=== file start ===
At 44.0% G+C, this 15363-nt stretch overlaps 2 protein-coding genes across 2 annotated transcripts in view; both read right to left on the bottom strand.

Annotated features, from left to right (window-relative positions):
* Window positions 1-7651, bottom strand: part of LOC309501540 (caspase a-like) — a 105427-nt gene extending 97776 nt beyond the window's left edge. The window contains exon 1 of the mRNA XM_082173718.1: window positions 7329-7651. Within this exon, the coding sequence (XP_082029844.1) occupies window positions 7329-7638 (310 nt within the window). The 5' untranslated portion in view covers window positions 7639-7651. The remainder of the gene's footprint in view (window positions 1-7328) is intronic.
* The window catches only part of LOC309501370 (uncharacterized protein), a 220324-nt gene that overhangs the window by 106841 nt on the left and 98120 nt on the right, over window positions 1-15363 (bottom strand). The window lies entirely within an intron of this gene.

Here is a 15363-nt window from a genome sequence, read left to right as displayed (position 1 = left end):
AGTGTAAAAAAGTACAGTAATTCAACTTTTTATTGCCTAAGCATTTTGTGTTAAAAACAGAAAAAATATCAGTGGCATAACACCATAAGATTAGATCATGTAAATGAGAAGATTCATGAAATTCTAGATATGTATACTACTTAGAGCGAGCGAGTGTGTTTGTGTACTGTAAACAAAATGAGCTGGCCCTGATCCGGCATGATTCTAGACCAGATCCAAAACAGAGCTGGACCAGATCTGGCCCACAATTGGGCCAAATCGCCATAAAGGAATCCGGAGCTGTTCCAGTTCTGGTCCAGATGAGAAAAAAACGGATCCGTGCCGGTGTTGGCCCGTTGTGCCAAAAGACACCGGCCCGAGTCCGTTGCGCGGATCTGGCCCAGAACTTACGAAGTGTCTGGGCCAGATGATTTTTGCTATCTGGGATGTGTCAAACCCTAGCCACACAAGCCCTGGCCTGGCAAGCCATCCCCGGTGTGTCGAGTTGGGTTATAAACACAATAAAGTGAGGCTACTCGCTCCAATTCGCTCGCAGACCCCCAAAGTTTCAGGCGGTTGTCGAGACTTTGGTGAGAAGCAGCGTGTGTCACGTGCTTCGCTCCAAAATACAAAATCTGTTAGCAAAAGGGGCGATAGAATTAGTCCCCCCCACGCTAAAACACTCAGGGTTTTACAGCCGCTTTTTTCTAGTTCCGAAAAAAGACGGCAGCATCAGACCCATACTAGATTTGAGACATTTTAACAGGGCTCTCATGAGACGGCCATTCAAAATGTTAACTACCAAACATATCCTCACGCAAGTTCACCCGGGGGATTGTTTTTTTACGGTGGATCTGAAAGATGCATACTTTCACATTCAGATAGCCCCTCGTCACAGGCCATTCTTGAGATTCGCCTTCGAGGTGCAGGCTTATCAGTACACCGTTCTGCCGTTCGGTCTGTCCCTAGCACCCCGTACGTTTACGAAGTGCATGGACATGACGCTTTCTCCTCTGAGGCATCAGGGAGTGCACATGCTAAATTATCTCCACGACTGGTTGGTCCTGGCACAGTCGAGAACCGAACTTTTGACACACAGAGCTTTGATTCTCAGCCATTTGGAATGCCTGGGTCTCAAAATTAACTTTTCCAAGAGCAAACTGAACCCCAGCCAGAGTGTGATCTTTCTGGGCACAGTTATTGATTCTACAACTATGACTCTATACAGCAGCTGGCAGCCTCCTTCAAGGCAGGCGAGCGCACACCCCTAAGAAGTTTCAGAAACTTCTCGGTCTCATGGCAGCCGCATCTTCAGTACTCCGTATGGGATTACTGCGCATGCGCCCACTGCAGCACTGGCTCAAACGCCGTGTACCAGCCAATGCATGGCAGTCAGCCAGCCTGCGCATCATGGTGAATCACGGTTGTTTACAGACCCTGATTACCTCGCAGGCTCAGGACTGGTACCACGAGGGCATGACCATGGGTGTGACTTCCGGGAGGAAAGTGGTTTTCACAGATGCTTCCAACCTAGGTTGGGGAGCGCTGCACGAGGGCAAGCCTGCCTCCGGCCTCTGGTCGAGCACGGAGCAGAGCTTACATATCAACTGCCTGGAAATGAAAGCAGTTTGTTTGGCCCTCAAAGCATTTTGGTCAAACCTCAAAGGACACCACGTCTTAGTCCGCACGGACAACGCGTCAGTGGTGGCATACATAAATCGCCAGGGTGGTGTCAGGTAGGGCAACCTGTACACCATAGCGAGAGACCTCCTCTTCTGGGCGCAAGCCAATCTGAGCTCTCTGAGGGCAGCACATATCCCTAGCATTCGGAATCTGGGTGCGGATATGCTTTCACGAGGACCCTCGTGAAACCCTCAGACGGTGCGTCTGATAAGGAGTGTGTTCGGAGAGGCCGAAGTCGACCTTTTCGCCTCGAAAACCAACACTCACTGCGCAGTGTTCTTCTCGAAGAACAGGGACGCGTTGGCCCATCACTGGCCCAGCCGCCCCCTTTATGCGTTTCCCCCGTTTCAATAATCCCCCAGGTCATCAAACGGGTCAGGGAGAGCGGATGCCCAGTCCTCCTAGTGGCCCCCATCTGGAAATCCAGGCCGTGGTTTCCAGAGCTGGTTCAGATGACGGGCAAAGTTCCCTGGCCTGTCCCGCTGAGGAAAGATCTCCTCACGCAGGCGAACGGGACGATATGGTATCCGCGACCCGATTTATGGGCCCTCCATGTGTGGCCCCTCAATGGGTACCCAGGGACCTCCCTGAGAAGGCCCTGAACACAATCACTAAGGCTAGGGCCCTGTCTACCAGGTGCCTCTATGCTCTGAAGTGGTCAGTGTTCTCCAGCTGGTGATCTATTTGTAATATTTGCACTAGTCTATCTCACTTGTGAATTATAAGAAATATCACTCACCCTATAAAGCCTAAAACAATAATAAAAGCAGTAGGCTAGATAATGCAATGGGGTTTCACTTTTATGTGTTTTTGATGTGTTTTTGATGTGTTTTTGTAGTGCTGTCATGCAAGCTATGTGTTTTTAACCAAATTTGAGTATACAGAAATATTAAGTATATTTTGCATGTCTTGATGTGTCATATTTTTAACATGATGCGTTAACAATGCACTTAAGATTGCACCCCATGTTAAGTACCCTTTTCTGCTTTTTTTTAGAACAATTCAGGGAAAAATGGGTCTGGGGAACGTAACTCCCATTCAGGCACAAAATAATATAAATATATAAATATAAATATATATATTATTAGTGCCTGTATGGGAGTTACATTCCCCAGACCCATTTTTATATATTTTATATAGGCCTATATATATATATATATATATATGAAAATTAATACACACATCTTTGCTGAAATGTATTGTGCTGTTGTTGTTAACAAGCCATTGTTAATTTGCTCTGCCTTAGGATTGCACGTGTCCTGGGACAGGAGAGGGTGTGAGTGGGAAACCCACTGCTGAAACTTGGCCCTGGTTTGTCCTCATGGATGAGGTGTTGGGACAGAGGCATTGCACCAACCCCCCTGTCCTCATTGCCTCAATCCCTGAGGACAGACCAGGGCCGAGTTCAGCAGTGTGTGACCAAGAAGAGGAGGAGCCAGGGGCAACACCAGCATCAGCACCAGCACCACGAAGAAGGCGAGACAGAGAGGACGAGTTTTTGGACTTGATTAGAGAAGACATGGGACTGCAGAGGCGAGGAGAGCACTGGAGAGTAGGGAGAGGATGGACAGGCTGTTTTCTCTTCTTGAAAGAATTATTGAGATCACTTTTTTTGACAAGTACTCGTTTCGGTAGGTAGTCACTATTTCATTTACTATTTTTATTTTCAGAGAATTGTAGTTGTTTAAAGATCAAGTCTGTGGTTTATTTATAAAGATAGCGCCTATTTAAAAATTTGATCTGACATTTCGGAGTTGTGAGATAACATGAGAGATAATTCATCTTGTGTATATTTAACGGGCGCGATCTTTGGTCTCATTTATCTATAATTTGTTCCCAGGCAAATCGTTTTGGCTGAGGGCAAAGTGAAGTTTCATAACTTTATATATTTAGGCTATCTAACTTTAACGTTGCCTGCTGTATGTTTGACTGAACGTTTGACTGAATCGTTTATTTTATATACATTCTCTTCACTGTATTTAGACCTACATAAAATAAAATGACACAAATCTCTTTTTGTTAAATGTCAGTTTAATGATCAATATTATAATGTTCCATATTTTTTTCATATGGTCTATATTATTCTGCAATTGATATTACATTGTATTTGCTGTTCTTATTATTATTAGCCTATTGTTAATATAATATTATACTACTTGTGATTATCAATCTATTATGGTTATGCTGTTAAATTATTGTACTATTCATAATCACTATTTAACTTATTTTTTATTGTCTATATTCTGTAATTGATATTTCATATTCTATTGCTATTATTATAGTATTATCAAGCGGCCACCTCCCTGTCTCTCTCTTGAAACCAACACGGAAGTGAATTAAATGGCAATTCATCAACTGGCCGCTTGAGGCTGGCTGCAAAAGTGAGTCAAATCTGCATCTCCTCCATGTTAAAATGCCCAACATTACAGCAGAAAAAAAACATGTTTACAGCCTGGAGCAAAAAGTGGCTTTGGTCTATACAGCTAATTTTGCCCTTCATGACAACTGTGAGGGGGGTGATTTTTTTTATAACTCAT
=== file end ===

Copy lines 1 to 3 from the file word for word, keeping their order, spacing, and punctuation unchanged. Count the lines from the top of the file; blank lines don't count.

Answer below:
At 44.0% G+C, this 15363-nt stretch overlaps 2 protein-coding genes across 2 annotated transcripts in view; both read right to left on the bottom strand.

Annotated features, from left to right (window-relative positions):
* Window positions 1-7651, bottom strand: part of LOC309501540 (caspase a-like) — a 105427-nt gene extending 97776 nt beyond the window's left edge. The window contains exon 1 of the mRNA XM_082173718.1: window positions 7329-7651. Within this exon, the coding sequence (XP_082029844.1) occupies window positions 7329-7638 (310 nt within the window). The 5' untranslated portion in view covers window positions 7639-7651. The remainder of the gene's footprint in view (window positions 1-7328) is intronic.